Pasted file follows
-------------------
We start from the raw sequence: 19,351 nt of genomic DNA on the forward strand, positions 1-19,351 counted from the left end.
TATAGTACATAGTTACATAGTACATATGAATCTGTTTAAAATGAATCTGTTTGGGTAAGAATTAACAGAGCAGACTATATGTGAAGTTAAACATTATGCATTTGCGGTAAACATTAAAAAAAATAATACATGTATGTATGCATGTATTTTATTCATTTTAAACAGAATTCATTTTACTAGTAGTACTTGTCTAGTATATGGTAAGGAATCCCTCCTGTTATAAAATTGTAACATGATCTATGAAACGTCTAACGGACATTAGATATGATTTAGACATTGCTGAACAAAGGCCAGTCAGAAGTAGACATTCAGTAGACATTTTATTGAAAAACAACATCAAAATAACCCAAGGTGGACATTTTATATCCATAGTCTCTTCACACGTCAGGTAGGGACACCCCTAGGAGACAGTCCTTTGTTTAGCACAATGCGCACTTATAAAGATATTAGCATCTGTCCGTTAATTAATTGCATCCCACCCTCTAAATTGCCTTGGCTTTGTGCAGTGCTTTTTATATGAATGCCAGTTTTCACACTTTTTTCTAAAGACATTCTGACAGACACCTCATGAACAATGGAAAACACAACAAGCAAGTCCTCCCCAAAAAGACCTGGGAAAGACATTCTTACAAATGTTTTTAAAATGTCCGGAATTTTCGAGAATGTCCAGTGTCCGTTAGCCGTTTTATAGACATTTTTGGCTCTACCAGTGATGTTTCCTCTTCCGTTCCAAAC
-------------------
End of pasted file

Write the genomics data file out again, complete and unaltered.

We start from the raw sequence: 19,351 nt of genomic DNA on the forward strand, positions 1-19,351 counted from the left end.
TATAGTACATAGTTACATAGTACATATGAATCTGTTTAAAATGAATCTGTTTGGGTAAGAATTAACAGAGCAGACTATATGTGAAGTTAAACATTATGCATTTGCGGTAAACATTAAAAAAAATAATACATGTATGTATGCATGTATTTTATTCATTTTAAACAGAATTCATTTTACTAGTAGTACTTGTCTAGTATATGGTAAGGAATCCCTCCTGTTATAAAATTGTAACATGATCTATGAAACGTCTAACGGACATTAGATATGATTTAGACATTGCTGAACAAAGGCCAGTCAGAAGTAGACATTCAGTAGACATTTTATTGAAAAACAACATCAAAATAACCCAAGGTGGACATTTTATATCCATAGTCTCTTCACACGTCAGGTAGGGACACCCCTAGGAGACAGTCCTTTGTTTAGCACAATGCGCACTTATAAAGATATTAGCATCTGTCCGTTAATTAATTGCATCCCACCCTCTAAATTGCCTTGGCTTTGTGCAGTGCTTTTTATATGAATGCCAGTTTTCACACTTTTTTCTAAAGACATTCTGACAGACACCTCATGAACAATGGAAAACACAACAAGCAAGTCCTCCCCAAAAAGACCTGGGAAAGACATTCTTACAAATGTTTTTAAAATGTCCGGAATTTTCGAGAATGTCCAGTGTCCGTTAGCCGTTTTATAGACATTTTTGGCTCTACCAGTGATGTTTCCTCTTCCGTTCCAAAC